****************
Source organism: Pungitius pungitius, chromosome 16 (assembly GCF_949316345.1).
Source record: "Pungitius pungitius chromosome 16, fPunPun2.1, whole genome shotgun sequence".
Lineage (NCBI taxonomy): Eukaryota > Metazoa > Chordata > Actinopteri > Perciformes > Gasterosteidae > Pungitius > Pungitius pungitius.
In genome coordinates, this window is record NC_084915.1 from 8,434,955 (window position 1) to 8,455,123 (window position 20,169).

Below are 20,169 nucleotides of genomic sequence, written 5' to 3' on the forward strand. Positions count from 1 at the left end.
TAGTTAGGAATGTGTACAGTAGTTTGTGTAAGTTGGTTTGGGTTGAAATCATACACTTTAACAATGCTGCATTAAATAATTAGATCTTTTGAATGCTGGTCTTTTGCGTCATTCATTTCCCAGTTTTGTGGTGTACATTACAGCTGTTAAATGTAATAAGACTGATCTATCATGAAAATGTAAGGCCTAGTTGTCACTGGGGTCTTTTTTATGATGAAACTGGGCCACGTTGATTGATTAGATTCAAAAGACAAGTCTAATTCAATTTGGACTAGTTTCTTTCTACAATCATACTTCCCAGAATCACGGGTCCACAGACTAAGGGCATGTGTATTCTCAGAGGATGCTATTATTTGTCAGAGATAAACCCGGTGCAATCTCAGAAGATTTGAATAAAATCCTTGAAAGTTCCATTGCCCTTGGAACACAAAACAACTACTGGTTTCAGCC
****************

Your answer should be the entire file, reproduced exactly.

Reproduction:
Source organism: Pungitius pungitius, chromosome 16 (assembly GCF_949316345.1).
Source record: "Pungitius pungitius chromosome 16, fPunPun2.1, whole genome shotgun sequence".
Lineage (NCBI taxonomy): Eukaryota > Metazoa > Chordata > Actinopteri > Perciformes > Gasterosteidae > Pungitius > Pungitius pungitius.
In genome coordinates, this window is record NC_084915.1 from 8,434,955 (window position 1) to 8,455,123 (window position 20,169).

Below are 20,169 nucleotides of genomic sequence, written 5' to 3' on the forward strand. Positions count from 1 at the left end.
TAGTTAGGAATGTGTACAGTAGTTTGTGTAAGTTGGTTTGGGTTGAAATCATACACTTTAACAATGCTGCATTAAATAATTAGATCTTTTGAATGCTGGTCTTTTGCGTCATTCATTTCCCAGTTTTGTGGTGTACATTACAGCTGTTAAATGTAATAAGACTGATCTATCATGAAAATGTAAGGCCTAGTTGTCACTGGGGTCTTTTTTATGATGAAACTGGGCCACGTTGATTGATTAGATTCAAAAGACAAGTCTAATTCAATTTGGACTAGTTTCTTTCTACAATCATACTTCCCAGAATCACGGGTCCACAGACTAAGGGCATGTGTATTCTCAGAGGATGCTATTATTTGTCAGAGATAAACCCGGTGCAATCTCAGAAGATTTGAATAAAATCCTTGAAAGTTCCATTGCCCTTGGAACACAAAACAACTACTGGTTTCAGCC